“What we find very difficult to swallow in Pakistan is that while they talk about Uighurs, they do not talk much in the West about IoK (Indian-Occupied Kashmir) because the worst human rights violations are taking place there by India,” the Dawn newspaper quoted Pakistan Prime Minister Imran Khan as saying recently.

Pakistan is itself a notorious violator of human rights. The Kashmir conflict is just a rhetoric and lifeline for Pakistan’s military to mint money and maintain absolute power in all aspects of life in Pakistan.

Many people wonder is Kashmir a state or a part of Jammu and Kashmir?

Background

Legally, Kashmir, a Muslim-majority area, belongs to India. Kashmir, a valley,  is officially a  part of India’s Jammu and Kashmir Union territory, which was established on Oct. 31, 2019.  

Strangely, people call Kashmir as a short form for Jammu and Kashmir, which has many regions like Kashmir. A small part of Kashmir was annexed by Pakistan in 1947 from Jammu and Kashmir (J&K) princely state, and calls it also as Kashmir under the name of Azad Kashmir or Free Kashmir. 

Majority of the people now living in Pakistan occupied Kashmir (PoK), according to one local resident, are neither Kashmiris nor free as claimed by Pakistan. The whole area, which is called a self-ruled region, is fully controlled by Pakistan military. The people do not speak Kashmiri language like in India’s J&K. Majority of them were migrants from other Pakistani cities. Several original Kashmiris left the region.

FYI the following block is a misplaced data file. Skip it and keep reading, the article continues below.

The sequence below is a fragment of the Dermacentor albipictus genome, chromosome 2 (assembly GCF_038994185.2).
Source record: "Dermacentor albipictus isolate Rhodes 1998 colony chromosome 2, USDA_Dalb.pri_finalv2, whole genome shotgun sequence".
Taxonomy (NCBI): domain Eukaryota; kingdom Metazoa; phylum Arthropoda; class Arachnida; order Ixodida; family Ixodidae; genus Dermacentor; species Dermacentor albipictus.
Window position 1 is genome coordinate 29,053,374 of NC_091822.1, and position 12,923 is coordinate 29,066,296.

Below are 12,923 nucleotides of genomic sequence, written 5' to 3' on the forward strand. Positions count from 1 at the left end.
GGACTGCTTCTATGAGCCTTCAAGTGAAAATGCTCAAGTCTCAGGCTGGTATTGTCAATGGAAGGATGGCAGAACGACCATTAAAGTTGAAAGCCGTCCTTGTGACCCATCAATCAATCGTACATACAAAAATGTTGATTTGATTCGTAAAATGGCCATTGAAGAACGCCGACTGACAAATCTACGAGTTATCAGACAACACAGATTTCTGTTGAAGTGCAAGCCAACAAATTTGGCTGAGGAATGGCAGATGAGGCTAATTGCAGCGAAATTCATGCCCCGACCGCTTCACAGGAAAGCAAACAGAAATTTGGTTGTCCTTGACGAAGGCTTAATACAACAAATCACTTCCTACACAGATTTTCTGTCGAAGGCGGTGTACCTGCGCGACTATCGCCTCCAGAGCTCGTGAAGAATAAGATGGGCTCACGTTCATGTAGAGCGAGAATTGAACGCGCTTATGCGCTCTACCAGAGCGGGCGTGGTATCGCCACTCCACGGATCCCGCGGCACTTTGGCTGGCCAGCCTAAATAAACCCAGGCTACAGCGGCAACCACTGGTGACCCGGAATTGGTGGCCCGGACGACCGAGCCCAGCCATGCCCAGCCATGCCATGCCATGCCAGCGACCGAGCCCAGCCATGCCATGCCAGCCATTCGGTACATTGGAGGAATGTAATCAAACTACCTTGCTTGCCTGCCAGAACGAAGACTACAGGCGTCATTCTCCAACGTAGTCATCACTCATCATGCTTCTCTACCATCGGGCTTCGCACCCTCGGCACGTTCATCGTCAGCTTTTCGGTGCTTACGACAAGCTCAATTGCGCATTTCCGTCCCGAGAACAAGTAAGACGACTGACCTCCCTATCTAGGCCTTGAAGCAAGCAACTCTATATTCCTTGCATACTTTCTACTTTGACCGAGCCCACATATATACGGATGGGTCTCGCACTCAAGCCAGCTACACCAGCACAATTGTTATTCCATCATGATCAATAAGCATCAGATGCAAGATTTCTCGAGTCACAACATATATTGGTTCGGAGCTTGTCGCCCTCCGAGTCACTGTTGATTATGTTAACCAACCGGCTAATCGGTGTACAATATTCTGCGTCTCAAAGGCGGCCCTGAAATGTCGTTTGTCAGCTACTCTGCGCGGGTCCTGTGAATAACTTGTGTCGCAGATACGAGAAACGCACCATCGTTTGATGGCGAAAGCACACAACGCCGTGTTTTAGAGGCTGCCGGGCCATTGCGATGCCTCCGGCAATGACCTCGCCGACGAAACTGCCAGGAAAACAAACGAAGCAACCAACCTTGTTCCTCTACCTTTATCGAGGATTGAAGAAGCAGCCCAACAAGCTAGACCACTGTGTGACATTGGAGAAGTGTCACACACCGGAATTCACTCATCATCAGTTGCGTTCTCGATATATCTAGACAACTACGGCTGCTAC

On Nov. 1, 1948, Gilgit-Balitistan, a shia majority area, became a part of Pakistan. 

Though Gilgit-Balitistan was a part of J&K, the people in this region do not like Kashmiris and their culture. They do not want to be part of the PoK.

There is a lot of confusion about Jammu and Kashmir due to various claims, both legal and illegal, by India, Pakistan and China.  There were many wars over Jammu and Kashmir and thousands of people lost their lives during the last 75 years.

Many people do not know that the term Jammu and Kashmir came to existence only in 1846. Jammu, a Hindu majority area and Kashmir, a Muslim majority area were separate entities but both were parts of Sikh Empire. 

In 1846, Jammu’s Dogra (Hindu) king Ghulab Singh bought neighboring Kashmir from British India for 7.5 million rupees and became the King of Jammu and Kashmir State or Kingdom for the first time. He became an independent king under British suzerainty. He and subsequent rulers expanded the kingdom. 

Before 1947, J&K princely state had an area of 410,630 square kilometres consisting of Jammu, Kashmir, Ladakh, Gilgit-Balitistan and Aksai Chin regions. 

Due to Pakistan and China, the original J&K state, which was given to India by Hari Singh, has been split into many parts. India has been making efforts to recover all the parts from Pakistan and China. 

People in J&K have been suffering from the Pakistan sponsored terrorism and radicalism during the last 75 years. If really Pakistan wants to show solidarity to Kashmiri people, it should stop border terrorism and stop sending money and weapons to separatist elements. Let Kashmiris live in peace. It will push 14 million Kashmiri people toward prosperity in a short time. Tight security measures in J&K will be relaxed. That is the real way of showing solidarity for Kashmiri people.

Veeramalla Anjaiah

Veeramalla Anjaiah is a Jakarta-based senior journalist and the author of the book “Azerbaijan Seen from Indonesia